Thursday, August 2, 2012

Do not disparage the power of the receipt

If anything, I am certain in my certainty. One of my dear friends who help me out with the chores that I used to do without thinking* used a mop she had bought from a local grocer. She said after using it that she would take it back as it wasn't any good. I remarked, "Oh, I doubt they'll take it back after it's used." In response, she said, "Well we still have the receipt." "But it's been used." (All kindly banter but we were both sure of our own comments.) She brought this up today while helping me again and the same conversation ensued. After several iterations, I put a bet on it. A gentleman's bet for woman but I would still happily pay as I was sure she would come back with the mop, even visualizing the service-counter-help actually saying to her, "No, we cannot take it back as it's been used." She came back with nine dollars, some odd cents and a big smile on her face announcing, "I win," she proclaimed joyfully. I was equally amazed and joyed, adamant that they would never take anything back they couldn't resell. This ingrained in me by "the box and packaging theory of technology" for any returns. (You know the drill.) I made ritualistic bowing gestures and told her that money was hers to keep as it wouldn't exist in my house otherwise. And it was because of her innocent face that they actually did that because if I had brought it back with my worldly or world-weary face, they would tell me,"!#$%^&*!@#$!". Again, I am certain of the latter. We are now bantering on who gets to keep the money. I'm sure I will win this one. Certain of it.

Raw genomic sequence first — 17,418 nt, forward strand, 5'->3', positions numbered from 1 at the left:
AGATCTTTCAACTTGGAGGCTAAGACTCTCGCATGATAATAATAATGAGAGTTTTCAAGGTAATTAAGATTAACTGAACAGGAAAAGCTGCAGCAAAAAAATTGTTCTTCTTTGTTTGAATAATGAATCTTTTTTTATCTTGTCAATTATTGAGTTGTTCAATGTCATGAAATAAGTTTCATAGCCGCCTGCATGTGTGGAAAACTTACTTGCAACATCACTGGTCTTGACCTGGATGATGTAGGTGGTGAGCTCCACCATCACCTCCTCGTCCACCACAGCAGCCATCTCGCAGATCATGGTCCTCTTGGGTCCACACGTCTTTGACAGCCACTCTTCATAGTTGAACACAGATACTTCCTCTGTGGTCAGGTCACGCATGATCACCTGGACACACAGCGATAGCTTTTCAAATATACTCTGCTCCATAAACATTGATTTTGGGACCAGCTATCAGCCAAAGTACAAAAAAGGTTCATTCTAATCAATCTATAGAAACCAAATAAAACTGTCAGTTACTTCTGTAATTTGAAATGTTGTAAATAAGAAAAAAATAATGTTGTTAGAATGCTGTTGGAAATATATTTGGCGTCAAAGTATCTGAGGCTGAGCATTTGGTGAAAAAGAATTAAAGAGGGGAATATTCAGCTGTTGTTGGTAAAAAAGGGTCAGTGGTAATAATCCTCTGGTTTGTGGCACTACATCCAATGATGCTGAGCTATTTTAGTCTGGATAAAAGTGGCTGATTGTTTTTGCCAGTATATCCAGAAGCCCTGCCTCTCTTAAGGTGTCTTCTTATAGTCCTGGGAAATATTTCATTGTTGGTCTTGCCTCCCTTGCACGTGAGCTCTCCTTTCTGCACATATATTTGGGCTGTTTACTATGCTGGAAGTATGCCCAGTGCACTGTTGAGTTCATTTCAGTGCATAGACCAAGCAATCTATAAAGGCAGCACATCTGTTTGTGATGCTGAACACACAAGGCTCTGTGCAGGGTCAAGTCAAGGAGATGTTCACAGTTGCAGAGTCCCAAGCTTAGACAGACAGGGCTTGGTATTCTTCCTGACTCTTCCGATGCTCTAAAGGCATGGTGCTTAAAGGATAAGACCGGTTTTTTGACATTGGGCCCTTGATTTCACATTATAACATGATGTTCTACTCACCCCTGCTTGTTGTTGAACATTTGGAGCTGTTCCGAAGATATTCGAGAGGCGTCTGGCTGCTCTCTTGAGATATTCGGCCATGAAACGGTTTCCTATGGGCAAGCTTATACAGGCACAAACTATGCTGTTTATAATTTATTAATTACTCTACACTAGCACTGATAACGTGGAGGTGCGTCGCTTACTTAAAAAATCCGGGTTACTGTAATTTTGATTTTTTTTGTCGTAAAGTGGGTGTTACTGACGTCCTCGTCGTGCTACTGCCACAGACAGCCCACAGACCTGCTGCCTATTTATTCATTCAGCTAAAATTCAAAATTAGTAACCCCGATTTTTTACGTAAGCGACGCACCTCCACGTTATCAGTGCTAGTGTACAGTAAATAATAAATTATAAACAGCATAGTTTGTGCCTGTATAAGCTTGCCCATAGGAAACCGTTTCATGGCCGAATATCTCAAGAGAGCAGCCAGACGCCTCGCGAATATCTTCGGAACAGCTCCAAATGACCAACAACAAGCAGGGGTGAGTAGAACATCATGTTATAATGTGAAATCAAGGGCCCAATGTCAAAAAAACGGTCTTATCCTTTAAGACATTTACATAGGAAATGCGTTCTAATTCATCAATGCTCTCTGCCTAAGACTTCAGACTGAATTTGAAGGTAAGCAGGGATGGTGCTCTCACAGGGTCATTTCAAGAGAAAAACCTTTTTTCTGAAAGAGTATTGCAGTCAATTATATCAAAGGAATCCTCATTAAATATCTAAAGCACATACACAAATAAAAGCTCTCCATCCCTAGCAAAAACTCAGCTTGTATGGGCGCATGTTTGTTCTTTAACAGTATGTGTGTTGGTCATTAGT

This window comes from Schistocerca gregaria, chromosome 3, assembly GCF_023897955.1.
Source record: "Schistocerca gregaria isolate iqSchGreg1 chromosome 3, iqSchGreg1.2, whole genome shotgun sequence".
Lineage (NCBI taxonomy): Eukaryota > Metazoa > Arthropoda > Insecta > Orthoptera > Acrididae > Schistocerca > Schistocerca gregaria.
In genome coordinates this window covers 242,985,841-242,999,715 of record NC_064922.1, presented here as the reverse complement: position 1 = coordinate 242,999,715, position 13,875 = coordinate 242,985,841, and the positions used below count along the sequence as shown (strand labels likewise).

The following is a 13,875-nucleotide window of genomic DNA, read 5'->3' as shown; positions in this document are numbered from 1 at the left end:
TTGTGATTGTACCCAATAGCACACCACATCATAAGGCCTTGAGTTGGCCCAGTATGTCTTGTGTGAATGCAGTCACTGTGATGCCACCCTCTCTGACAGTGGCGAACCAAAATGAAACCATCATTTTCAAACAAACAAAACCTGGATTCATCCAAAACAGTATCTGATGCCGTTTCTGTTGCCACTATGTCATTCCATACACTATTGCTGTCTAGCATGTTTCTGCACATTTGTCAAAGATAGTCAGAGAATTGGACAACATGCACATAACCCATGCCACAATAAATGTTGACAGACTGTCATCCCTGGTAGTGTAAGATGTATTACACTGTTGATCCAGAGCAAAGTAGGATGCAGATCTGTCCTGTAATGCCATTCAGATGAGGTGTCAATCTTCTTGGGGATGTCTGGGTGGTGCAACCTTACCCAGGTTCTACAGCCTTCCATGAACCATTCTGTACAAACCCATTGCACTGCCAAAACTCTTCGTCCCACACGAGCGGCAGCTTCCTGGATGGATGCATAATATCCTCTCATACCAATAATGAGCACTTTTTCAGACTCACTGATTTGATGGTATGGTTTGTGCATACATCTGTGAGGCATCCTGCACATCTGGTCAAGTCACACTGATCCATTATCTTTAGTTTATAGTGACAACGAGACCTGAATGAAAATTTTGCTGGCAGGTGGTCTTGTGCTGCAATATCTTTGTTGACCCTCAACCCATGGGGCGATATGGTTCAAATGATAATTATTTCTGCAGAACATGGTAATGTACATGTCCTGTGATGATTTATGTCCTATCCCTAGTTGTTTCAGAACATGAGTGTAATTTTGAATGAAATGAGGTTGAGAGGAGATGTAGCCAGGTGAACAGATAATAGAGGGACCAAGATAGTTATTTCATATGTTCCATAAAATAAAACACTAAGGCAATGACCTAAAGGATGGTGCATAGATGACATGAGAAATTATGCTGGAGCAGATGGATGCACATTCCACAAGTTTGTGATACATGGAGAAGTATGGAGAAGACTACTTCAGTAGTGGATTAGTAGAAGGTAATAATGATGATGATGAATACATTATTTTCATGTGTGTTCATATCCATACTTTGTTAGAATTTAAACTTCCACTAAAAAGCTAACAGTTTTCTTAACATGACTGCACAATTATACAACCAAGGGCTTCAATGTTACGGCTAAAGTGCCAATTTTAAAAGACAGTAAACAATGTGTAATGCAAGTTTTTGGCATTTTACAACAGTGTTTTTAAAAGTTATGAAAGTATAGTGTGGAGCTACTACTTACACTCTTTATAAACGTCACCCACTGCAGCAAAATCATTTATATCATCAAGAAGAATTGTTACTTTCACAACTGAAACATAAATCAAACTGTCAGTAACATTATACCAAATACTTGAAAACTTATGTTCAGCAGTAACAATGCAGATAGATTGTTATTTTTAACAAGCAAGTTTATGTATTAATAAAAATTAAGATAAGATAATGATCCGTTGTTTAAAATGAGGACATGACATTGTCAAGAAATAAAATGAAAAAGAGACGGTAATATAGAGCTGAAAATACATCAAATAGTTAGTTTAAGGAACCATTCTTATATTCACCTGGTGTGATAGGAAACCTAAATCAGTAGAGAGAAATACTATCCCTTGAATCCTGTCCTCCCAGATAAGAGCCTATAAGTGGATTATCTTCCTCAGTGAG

Moral of the story? Keep your receipts and if you don't like something, take it back. This is a consumer driven economy and if a product is not worth the money charged you, it should be returned. Instead of voting with your feet it's voting with a receipt.

*Please read the world-renowned Spoon Theory written by Christine Miserandino

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